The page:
Graduation Year

Spring 2012

Document Type

Open Access Senior Thesis

Degree Name

Bachelor of Arts



Reader 1

Jennifer Perry

Reader 2

Sheryl Miller

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© 2012 Simone E. Nibbs


Widely found throughout the archaeological and artistic records in capacities ranging from burial contexts to early evidence of artistic expression, red ochre has been studied in archaeological and art conservationist communities for decades. Despite this, literature discussing binders is disparate and often absent from accessible arenas. Red ochre is important historically because its use can be used to help further the understanding of early humans, their predecessors, and their cognitive capabilities. However, there is not much written speculation on the processes involved in binder selection, collection, and processing. Based on the idea of these three activities associated with binders, I propose a schema for what the use of already prepared and obtained items doubling as binders might look like in the archaeological record. Using an experiment in which I used red ochre mixed with various binders to paint standardized shapes on a rock surface, I propose ways in which more experiments could be done in this vein. I suggest ways in which scales of desirability can be created based on different traits painters might have found important in the binder selection process, such as ease of paint reconstitution, texture of the paint, and the appearance of the paint mixture once on the stone. This research is one small step in the direction of expanding and diversifying the literature on binders in prehistoric paintings, and opening new avenues of conversation about the choices and motivations of early painters.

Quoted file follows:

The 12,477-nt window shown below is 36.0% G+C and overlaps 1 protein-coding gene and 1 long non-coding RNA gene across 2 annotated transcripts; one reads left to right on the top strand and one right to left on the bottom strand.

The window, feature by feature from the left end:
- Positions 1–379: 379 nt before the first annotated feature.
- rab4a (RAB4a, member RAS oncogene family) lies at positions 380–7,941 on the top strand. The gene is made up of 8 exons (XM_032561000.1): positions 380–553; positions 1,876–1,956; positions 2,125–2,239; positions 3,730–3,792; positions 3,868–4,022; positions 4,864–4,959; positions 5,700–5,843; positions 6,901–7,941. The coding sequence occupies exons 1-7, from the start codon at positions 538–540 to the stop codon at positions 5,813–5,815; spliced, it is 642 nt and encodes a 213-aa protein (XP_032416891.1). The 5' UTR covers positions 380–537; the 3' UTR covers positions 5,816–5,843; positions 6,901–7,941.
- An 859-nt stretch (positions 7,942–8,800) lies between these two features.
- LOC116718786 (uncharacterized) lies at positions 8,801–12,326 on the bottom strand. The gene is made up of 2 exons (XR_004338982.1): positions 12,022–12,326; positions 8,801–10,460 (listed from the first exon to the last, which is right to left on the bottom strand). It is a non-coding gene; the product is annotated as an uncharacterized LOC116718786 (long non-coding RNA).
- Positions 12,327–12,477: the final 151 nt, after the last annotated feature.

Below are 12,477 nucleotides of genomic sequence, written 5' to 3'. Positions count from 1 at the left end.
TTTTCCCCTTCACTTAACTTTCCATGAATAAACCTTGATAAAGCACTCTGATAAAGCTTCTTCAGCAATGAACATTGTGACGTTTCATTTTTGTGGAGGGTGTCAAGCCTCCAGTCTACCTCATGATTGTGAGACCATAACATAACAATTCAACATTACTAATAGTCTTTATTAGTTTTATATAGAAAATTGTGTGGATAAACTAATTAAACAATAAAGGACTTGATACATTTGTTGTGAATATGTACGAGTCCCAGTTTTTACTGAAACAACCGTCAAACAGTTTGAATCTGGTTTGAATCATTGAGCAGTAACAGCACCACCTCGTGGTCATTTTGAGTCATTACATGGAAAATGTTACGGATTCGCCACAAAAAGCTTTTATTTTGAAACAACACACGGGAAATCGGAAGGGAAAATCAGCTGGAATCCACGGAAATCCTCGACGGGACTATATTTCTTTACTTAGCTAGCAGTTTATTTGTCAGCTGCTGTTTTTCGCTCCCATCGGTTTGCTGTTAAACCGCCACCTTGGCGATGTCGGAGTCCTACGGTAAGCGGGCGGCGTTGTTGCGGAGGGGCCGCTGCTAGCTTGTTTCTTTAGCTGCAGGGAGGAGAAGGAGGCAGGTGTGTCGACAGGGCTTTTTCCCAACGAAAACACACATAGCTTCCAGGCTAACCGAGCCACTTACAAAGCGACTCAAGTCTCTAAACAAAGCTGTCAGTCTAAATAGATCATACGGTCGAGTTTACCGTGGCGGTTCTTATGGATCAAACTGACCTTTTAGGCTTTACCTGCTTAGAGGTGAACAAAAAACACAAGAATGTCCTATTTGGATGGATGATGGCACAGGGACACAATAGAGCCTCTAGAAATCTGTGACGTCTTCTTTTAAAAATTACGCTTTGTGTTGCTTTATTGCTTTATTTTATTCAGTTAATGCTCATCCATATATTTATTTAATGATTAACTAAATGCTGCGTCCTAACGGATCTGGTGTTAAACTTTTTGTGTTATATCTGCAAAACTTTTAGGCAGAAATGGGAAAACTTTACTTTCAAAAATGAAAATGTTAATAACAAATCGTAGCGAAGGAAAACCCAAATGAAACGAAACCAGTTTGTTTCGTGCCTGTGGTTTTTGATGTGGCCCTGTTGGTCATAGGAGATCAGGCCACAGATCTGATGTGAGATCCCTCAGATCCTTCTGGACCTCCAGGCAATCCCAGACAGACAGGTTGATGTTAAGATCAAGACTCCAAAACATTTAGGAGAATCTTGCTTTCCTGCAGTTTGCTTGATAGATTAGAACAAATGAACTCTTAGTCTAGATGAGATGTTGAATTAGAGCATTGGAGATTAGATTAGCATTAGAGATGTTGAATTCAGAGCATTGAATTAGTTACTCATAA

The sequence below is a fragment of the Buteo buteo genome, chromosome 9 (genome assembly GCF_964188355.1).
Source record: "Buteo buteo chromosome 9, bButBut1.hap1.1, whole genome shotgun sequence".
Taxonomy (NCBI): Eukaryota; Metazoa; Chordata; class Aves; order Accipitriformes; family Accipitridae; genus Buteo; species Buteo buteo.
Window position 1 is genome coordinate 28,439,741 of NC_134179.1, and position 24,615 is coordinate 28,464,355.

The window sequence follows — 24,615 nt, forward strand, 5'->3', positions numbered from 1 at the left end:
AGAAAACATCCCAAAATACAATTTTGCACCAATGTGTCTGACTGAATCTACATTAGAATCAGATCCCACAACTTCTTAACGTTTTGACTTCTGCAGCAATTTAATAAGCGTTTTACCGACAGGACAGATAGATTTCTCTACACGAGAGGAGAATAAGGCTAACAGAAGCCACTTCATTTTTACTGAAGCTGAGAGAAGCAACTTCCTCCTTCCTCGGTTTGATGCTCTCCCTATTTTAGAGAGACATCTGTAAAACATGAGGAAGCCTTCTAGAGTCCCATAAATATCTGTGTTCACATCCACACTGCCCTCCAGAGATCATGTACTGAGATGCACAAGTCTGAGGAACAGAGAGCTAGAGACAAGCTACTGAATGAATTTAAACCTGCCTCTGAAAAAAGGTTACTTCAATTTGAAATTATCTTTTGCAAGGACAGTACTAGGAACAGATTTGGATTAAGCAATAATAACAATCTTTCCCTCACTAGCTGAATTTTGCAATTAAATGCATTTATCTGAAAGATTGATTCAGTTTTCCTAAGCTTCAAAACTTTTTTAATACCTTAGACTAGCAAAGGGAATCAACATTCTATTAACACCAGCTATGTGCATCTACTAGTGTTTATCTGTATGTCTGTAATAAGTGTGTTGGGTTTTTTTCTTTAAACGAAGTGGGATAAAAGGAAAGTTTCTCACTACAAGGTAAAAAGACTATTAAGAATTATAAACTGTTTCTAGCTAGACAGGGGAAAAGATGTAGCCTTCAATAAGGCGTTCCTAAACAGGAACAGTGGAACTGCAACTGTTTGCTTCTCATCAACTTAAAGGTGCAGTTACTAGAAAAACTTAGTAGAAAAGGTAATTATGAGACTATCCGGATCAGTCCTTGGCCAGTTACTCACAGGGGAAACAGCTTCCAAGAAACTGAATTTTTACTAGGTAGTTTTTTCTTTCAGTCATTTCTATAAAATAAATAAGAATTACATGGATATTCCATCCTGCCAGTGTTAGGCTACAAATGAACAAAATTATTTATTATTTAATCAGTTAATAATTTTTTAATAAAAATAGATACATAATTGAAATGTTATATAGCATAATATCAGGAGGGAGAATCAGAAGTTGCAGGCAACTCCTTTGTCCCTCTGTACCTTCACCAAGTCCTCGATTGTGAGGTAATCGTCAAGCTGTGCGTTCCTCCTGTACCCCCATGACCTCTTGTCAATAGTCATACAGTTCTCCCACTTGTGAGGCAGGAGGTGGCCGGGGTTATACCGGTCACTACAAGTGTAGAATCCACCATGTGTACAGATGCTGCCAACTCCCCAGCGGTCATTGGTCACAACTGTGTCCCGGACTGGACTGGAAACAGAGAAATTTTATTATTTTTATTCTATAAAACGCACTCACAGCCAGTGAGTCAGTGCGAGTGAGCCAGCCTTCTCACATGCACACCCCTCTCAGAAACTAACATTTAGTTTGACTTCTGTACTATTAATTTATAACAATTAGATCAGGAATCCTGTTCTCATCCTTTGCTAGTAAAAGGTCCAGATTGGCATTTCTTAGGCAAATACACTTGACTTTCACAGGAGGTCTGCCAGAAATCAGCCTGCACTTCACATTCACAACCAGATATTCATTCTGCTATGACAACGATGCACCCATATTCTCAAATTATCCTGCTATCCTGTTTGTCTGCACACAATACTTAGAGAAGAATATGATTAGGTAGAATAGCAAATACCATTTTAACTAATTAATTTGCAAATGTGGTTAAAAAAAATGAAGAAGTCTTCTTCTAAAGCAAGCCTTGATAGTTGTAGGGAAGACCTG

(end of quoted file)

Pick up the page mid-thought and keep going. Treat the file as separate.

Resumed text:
An experimental archaeology thesis concerning red ochre paint and prehistoric rock art sites.